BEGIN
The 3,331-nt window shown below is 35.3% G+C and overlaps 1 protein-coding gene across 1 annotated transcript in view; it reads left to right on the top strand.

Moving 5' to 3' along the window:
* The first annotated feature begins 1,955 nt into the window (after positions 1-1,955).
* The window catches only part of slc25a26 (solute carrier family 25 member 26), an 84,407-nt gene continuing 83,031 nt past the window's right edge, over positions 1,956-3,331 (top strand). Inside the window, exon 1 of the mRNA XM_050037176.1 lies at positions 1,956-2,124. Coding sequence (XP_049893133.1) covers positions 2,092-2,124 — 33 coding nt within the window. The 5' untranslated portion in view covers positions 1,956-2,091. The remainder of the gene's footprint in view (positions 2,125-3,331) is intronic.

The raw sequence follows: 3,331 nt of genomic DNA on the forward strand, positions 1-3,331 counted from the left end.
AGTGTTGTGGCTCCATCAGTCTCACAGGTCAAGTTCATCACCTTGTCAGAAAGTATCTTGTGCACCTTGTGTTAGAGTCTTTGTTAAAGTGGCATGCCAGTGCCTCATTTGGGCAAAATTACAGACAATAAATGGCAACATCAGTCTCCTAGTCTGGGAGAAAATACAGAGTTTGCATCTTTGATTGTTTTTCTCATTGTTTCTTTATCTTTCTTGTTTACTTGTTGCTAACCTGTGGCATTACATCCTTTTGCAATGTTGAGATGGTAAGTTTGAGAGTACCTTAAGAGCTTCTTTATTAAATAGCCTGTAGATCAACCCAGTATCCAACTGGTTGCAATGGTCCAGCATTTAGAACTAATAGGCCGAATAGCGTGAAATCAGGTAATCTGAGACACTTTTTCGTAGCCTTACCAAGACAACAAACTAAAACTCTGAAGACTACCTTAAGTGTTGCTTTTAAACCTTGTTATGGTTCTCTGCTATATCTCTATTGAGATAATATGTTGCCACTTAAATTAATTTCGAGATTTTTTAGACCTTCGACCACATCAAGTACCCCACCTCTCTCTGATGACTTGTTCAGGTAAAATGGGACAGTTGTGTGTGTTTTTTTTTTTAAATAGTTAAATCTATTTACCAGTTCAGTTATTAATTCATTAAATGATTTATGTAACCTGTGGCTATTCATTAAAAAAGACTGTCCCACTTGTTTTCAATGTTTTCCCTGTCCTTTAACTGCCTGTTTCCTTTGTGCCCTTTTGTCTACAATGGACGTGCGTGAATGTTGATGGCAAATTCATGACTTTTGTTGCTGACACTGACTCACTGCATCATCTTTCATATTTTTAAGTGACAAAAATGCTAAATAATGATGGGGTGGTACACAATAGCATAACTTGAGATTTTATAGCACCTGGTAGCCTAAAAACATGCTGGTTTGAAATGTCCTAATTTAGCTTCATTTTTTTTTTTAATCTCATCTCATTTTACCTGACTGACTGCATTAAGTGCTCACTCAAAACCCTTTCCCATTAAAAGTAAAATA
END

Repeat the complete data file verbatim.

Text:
The 3,331-nt window shown below is 35.3% G+C and overlaps 1 protein-coding gene across 1 annotated transcript in view; it reads left to right on the top strand.

Moving 5' to 3' along the window:
* The first annotated feature begins 1,955 nt into the window (after positions 1-1,955).
* The window catches only part of slc25a26 (solute carrier family 25 member 26), an 84,407-nt gene continuing 83,031 nt past the window's right edge, over positions 1,956-3,331 (top strand). Inside the window, exon 1 of the mRNA XM_050037176.1 lies at positions 1,956-2,124. Coding sequence (XP_049893133.1) covers positions 2,092-2,124 — 33 coding nt within the window. The 5' untranslated portion in view covers positions 1,956-2,091. The remainder of the gene's footprint in view (positions 2,125-3,331) is intronic.

The raw sequence follows: 3,331 nt of genomic DNA on the forward strand, positions 1-3,331 counted from the left end.
AGTGTTGTGGCTCCATCAGTCTCACAGGTCAAGTTCATCACCTTGTCAGAAAGTATCTTGTGCACCTTGTGTTAGAGTCTTTGTTAAAGTGGCATGCCAGTGCCTCATTTGGGCAAAATTACAGACAATAAATGGCAACATCAGTCTCCTAGTCTGGGAGAAAATACAGAGTTTGCATCTTTGATTGTTTTTCTCATTGTTTCTTTATCTTTCTTGTTTACTTGTTGCTAACCTGTGGCATTACATCCTTTTGCAATGTTGAGATGGTAAGTTTGAGAGTACCTTAAGAGCTTCTTTATTAAATAGCCTGTAGATCAACCCAGTATCCAACTGGTTGCAATGGTCCAGCATTTAGAACTAATAGGCCGAATAGCGTGAAATCAGGTAATCTGAGACACTTTTTCGTAGCCTTACCAAGACAACAAACTAAAACTCTGAAGACTACCTTAAGTGTTGCTTTTAAACCTTGTTATGGTTCTCTGCTATATCTCTATTGAGATAATATGTTGCCACTTAAATTAATTTCGAGATTTTTTAGACCTTCGACCACATCAAGTACCCCACCTCTCTCTGATGACTTGTTCAGGTAAAATGGGACAGTTGTGTGTGTTTTTTTTTTTAAATAGTTAAATCTATTTACCAGTTCAGTTATTAATTCATTAAATGATTTATGTAACCTGTGGCTATTCATTAAAAAAGACTGTCCCACTTGTTTTCAATGTTTTCCCTGTCCTTTAACTGCCTGTTTCCTTTGTGCCCTTTTGTCTACAATGGACGTGCGTGAATGTTGATGGCAAATTCATGACTTTTGTTGCTGACACTGACTCACTGCATCATCTTTCATATTTTTAAGTGACAAAAATGCTAAATAATGATGGGGTGGTACACAATAGCATAACTTGAGATTTTATAGCACCTGGTAGCCTAAAAACATGCTGGTTTGAAATGTCCTAATTTAGCTTCATTTTTTTTTTTAATCTCATCTCATTTTACCTGACTGACTGCATTAAGTGCTCACTCAAAACCCTTTCCCATTAAAAGTAAAATA